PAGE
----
To continue the birthday example, I might apply “party” to a group of photos and “cake” to a smaller group of photos within the party photos. So now, I have many photos with eleven and birthday keywords. Some of them have white flags. And the photos with white flags have additional keywords.

People Keywords

At this point, I use Lightroom’s facial recognition tool to apply people keywords to faces in the photos. To use this tool, go to the grid view of the Library module (type G), and select the little face icon on the Toolbar in the lower-left corner of the workspace.

apply people keywords in lightroom

 

You can watch a video tutorial about Lightroom’s facial recognition here.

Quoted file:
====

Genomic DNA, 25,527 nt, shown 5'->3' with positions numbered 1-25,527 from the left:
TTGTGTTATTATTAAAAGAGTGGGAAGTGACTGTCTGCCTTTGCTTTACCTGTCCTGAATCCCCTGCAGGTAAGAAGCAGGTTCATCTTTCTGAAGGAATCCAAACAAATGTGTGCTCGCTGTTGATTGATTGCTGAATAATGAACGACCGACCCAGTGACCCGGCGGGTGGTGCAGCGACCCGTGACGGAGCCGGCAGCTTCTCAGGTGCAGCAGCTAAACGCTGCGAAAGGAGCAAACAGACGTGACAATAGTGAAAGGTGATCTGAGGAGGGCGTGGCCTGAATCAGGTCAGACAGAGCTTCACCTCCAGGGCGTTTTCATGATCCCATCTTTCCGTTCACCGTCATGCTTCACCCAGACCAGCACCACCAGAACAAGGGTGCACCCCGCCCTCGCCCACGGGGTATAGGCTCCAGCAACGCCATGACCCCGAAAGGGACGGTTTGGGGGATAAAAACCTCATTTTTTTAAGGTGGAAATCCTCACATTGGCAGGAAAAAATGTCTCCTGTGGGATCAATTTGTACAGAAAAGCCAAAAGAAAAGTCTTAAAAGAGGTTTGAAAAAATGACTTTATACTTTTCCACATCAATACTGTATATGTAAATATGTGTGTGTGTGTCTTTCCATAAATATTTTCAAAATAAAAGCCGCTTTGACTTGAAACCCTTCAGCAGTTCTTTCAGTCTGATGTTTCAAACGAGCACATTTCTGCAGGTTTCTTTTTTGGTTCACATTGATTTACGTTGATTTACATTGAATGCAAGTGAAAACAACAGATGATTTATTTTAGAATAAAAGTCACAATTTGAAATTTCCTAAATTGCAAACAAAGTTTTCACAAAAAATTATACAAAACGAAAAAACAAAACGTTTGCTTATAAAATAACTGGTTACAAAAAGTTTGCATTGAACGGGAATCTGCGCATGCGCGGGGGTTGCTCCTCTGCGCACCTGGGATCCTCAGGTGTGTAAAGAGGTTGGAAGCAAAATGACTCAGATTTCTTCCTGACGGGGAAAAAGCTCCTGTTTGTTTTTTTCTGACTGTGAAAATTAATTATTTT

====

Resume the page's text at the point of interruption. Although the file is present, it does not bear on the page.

Why don’t I apply the people keywords to all the photos I imported? This process can be a bit time-consuming. It’s important to me to apply facial recognition keywords only to my favorite photos – those with the pick flags. So I wait until this point in the process in order to save some time.

Add Lightroom Keywords to Multiple Photos

Did you know you can apply keywords to multiple photos at the same time? Aside from the method I mentioned above, where you can select a group of photos and add keywords using the Keywording panel, you have a couple of other options.

First, you can synchronize metadata in Lightroom. And keywords are a part of metadata. Metadata describes other data. The other data, in this case, is your photo, so metadata describes your photo. Select a photo that has the keywords you like, and increase your selection to include photos that you’d like to have the same keywords. (Use shift+click to select continuous photos, or control/command+click to select non-contiguous photos.)

synchronize keywords in lightroom